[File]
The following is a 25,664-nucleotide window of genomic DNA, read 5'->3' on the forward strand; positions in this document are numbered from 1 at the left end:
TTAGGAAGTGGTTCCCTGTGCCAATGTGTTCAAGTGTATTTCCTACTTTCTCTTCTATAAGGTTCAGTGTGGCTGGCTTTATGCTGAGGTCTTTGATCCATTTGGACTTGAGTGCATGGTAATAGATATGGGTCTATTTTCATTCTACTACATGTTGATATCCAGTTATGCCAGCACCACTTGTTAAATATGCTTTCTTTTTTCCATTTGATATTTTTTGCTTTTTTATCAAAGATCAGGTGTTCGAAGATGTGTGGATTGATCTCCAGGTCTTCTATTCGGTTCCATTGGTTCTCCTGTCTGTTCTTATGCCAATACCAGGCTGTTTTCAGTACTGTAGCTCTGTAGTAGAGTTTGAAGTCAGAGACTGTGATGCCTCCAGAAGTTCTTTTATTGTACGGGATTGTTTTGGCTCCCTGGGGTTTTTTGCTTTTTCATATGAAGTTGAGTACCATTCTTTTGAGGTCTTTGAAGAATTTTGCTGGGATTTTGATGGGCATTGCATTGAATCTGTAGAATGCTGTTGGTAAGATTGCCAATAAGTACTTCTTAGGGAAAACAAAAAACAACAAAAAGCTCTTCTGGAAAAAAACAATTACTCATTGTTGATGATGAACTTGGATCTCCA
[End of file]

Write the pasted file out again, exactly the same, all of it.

The following is a 25,664-nucleotide window of genomic DNA, read 5'->3' on the forward strand; positions in this document are numbered from 1 at the left end:
TTAGGAAGTGGTTCCCTGTGCCAATGTGTTCAAGTGTATTTCCTACTTTCTCTTCTATAAGGTTCAGTGTGGCTGGCTTTATGCTGAGGTCTTTGATCCATTTGGACTTGAGTGCATGGTAATAGATATGGGTCTATTTTCATTCTACTACATGTTGATATCCAGTTATGCCAGCACCACTTGTTAAATATGCTTTCTTTTTTCCATTTGATATTTTTTGCTTTTTTATCAAAGATCAGGTGTTCGAAGATGTGTGGATTGATCTCCAGGTCTTCTATTCGGTTCCATTGGTTCTCCTGTCTGTTCTTATGCCAATACCAGGCTGTTTTCAGTACTGTAGCTCTGTAGTAGAGTTTGAAGTCAGAGACTGTGATGCCTCCAGAAGTTCTTTTATTGTACGGGATTGTTTTGGCTCCCTGGGGTTTTTTGCTTTTTCATATGAAGTTGAGTACCATTCTTTTGAGGTCTTTGAAGAATTTTGCTGGGATTTTGATGGGCATTGCATTGAATCTGTAGAATGCTGTTGGTAAGATTGCCAATAAGTACTTCTTAGGGAAAACAAAAAACAACAAAAAGCTCTTCTGGAAAAAAACAATTACTCATTGTTGATGATGAACTTGGATCTCCA